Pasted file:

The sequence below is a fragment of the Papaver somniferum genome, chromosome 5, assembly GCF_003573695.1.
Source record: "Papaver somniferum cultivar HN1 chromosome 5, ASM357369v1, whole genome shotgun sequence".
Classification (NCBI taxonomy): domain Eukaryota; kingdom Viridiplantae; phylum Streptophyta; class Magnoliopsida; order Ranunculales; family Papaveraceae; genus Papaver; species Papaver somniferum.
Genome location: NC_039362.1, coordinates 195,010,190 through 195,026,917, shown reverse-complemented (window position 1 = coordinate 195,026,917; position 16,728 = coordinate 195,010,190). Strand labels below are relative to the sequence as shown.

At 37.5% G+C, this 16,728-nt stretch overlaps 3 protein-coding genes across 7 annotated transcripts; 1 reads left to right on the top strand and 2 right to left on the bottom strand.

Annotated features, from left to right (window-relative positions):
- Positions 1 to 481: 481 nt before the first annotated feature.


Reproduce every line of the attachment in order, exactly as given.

The sequence below is a fragment of the Papaver somniferum genome, chromosome 5, assembly GCF_003573695.1.
Source record: "Papaver somniferum cultivar HN1 chromosome 5, ASM357369v1, whole genome shotgun sequence".
Classification (NCBI taxonomy): domain Eukaryota; kingdom Viridiplantae; phylum Streptophyta; class Magnoliopsida; order Ranunculales; family Papaveraceae; genus Papaver; species Papaver somniferum.
Genome location: NC_039362.1, coordinates 195,010,190 through 195,026,917, shown reverse-complemented (window position 1 = coordinate 195,026,917; position 16,728 = coordinate 195,010,190). Strand labels below are relative to the sequence as shown.

At 37.5% G+C, this 16,728-nt stretch overlaps 3 protein-coding genes across 7 annotated transcripts; 1 reads left to right on the top strand and 2 right to left on the bottom strand.

Annotated features, from left to right (window-relative positions):
- Positions 1 to 481: 481 nt before the first annotated feature.